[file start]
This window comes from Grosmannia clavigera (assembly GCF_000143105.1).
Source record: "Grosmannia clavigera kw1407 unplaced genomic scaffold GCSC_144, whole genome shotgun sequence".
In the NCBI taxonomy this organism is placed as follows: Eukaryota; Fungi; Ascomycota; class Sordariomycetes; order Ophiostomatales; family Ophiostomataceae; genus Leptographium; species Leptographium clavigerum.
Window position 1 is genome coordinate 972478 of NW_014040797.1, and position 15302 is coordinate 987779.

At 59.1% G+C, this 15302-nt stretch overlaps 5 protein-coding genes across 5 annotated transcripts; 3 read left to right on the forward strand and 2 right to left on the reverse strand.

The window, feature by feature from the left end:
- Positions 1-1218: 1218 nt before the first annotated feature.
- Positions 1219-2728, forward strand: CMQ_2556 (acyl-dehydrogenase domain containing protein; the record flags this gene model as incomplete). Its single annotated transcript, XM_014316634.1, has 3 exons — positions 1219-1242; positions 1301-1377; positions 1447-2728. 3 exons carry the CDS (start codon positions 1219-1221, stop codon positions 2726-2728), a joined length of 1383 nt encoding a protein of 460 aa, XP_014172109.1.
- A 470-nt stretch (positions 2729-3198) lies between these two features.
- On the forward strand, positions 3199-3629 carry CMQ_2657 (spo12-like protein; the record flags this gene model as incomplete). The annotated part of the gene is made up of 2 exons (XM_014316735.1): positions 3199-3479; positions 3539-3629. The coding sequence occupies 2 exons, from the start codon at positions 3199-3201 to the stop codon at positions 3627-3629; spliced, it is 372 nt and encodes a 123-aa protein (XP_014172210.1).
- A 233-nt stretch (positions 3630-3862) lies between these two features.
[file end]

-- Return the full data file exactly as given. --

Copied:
This window comes from Grosmannia clavigera (assembly GCF_000143105.1).
Source record: "Grosmannia clavigera kw1407 unplaced genomic scaffold GCSC_144, whole genome shotgun sequence".
In the NCBI taxonomy this organism is placed as follows: Eukaryota; Fungi; Ascomycota; class Sordariomycetes; order Ophiostomatales; family Ophiostomataceae; genus Leptographium; species Leptographium clavigerum.
Window position 1 is genome coordinate 972478 of NW_014040797.1, and position 15302 is coordinate 987779.

At 59.1% G+C, this 15302-nt stretch overlaps 5 protein-coding genes across 5 annotated transcripts; 3 read left to right on the forward strand and 2 right to left on the reverse strand.

The window, feature by feature from the left end:
- Positions 1-1218: 1218 nt before the first annotated feature.
- Positions 1219-2728, forward strand: CMQ_2556 (acyl-dehydrogenase domain containing protein; the record flags this gene model as incomplete). Its single annotated transcript, XM_014316634.1, has 3 exons — positions 1219-1242; positions 1301-1377; positions 1447-2728. 3 exons carry the CDS (start codon positions 1219-1221, stop codon positions 2726-2728), a joined length of 1383 nt encoding a protein of 460 aa, XP_014172109.1.
- A 470-nt stretch (positions 2729-3198) lies between these two features.
- On the forward strand, positions 3199-3629 carry CMQ_2657 (spo12-like protein; the record flags this gene model as incomplete). The annotated part of the gene is made up of 2 exons (XM_014316735.1): positions 3199-3479; positions 3539-3629. The coding sequence occupies 2 exons, from the start codon at positions 3199-3201 to the stop codon at positions 3627-3629; spliced, it is 372 nt and encodes a 123-aa protein (XP_014172210.1).
- A 233-nt stretch (positions 3630-3862) lies between these two features.